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What Causes Self-discharge of Lithium ion Batteries

What Causes Self-discharge of Lithium ion Batteries

  • Time of issue:2020-06-23 16:31

What Causes Self-discharge of Lithium ion Batteries

Information

The self-discharge reaction of the lithium ion battery is inevitable. Its existence not only leads to the reduction of the battery's own capacity, but also seriously affects the battery's assembly and cycle life. The self-discharge rate of lithium ion batteries is generally 2% to 5% per month.

 

Classification of self-discharge

 

Self-discharge can be generally divided into two types: reversible self-discharge and irreversible self-discharge.

 

The loss capacity can be compensated reversibly for reversible self-discharge, and the principle is similar to the normal battery discharge reaction. Irreversible self-discharge is the self-discharge cannot be compensated for the loss of capacity. The main reason is that an irreversible reaction has occurred inside the battery, including the reaction of the positive electrode with the electrolyte, the reaction of the negative electrode with the electrolyte, the reaction caused by impurities in the electrolyte, and the irreversible reactions caused by micro short circuits caused by impurities carried when manufacturing.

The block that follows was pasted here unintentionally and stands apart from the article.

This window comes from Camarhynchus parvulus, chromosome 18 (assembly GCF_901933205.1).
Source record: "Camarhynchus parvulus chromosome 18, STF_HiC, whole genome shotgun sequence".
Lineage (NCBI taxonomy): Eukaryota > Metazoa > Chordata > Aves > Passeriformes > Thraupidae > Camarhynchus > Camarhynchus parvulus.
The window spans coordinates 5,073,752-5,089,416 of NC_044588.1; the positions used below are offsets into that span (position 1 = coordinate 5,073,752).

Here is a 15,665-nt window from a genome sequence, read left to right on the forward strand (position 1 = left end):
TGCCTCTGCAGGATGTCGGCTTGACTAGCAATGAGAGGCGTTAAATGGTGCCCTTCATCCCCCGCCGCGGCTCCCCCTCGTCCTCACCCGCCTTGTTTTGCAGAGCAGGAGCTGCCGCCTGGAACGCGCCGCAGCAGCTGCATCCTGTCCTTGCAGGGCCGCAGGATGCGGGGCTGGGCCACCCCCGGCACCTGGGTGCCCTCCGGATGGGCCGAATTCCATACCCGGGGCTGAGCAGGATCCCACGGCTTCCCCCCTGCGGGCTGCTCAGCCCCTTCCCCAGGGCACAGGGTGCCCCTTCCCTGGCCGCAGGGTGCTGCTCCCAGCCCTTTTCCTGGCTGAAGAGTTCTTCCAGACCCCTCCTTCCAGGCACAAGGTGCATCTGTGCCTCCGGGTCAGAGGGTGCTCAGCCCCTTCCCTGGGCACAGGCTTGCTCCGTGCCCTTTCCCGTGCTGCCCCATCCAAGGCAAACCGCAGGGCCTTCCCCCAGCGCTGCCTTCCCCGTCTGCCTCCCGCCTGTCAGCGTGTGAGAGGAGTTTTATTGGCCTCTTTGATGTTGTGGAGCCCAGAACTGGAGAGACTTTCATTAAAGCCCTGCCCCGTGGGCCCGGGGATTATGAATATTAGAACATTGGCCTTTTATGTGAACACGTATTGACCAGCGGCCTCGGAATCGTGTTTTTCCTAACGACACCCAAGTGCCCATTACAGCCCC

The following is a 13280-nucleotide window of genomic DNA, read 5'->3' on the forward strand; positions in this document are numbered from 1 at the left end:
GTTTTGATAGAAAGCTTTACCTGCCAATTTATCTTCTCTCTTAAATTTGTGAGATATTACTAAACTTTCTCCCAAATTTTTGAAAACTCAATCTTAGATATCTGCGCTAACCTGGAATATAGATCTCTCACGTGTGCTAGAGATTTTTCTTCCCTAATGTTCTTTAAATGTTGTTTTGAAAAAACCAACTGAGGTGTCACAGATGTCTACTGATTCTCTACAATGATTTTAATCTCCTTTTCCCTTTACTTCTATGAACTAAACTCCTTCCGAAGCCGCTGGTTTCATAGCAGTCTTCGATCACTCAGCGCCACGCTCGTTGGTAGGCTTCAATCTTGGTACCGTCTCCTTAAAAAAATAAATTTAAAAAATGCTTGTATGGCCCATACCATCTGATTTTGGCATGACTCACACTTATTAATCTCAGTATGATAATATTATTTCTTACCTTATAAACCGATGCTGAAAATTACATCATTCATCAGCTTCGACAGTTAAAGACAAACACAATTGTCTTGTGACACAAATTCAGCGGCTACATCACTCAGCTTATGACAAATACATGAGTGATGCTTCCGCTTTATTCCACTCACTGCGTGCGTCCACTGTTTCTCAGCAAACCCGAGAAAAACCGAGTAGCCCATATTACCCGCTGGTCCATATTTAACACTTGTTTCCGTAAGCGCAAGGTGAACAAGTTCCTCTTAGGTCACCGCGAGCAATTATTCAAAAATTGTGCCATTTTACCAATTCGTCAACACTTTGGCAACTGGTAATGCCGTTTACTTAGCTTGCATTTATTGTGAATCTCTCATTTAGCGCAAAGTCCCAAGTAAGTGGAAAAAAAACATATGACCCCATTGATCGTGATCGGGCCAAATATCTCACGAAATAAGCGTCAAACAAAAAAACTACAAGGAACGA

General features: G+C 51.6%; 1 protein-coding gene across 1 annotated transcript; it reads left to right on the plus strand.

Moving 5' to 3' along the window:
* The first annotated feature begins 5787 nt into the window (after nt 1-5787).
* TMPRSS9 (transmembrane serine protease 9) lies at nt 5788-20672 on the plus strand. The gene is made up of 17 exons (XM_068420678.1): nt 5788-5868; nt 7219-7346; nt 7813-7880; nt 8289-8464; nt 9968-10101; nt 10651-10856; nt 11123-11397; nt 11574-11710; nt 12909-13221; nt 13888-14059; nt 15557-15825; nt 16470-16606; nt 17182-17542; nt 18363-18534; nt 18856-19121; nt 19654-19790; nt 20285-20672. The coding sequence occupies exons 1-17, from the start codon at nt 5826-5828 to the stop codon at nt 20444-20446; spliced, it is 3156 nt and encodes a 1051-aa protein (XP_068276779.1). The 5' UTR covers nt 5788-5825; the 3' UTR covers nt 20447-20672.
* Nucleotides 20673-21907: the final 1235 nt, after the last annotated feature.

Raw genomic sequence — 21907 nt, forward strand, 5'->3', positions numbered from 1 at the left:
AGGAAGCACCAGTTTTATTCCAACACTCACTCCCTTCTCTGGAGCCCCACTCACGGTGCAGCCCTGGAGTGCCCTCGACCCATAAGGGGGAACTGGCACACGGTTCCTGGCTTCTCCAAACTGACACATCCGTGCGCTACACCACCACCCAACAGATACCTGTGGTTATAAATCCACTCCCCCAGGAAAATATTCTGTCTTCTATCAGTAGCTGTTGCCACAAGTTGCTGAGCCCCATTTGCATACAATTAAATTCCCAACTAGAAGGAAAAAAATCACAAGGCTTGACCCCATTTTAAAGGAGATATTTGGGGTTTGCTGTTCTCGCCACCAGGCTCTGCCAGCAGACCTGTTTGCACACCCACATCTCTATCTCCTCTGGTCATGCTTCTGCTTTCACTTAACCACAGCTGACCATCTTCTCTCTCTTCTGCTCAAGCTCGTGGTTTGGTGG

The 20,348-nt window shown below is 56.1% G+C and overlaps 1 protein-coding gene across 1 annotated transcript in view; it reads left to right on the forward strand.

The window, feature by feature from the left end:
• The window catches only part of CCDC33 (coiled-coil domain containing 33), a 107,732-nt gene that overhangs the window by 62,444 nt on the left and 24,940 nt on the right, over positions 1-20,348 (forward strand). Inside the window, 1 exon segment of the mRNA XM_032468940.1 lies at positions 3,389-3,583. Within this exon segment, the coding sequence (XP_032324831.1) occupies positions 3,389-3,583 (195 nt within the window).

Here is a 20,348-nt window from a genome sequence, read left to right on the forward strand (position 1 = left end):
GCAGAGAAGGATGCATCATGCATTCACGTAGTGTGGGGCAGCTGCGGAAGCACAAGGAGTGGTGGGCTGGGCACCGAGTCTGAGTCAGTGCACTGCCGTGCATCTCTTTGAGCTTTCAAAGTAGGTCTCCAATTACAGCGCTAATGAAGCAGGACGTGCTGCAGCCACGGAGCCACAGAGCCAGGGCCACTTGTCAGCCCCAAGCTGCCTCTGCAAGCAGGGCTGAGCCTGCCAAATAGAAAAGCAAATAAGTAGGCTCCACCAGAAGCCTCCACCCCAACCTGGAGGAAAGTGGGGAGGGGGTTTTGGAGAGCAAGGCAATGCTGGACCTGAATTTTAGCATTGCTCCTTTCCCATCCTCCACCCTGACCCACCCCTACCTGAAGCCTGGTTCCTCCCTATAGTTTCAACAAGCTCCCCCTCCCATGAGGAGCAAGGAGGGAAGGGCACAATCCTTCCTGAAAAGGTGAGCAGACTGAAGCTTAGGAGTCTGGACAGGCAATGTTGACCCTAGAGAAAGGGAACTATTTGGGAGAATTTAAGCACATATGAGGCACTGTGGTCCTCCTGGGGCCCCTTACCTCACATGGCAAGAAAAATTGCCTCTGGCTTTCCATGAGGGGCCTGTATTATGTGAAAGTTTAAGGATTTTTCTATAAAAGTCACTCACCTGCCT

Factors affecting self-discharge

 

1. Physical micro-short circuit

 

The physical micro-short circuit is the direct cause of the low voltage of the lithium battery. Its direct performance is that the battery voltage is lower than the normal cut-off voltage after the battery is stored at normal temperature and high temperature for a period of time. Compared with self-discharge caused by chemical reaction, self-discharge caused by physical micro-short circuit will not cause irreversible loss of lithium battery capacity.

 

2. Chemical reaction

 

A. Moisture

 

Moisture causes the electrolyte to decompose and release a large number of electrons, then embedded in the positive electrode oxidation structure, causing the positive electrode potential to drop and cause low pressure. In addition, moisture is a catalyst in the entire battery, which generates a strong Lewis acid, thus constantly corroding the SEI film, consuming lithium source and causing low voltage of the battery.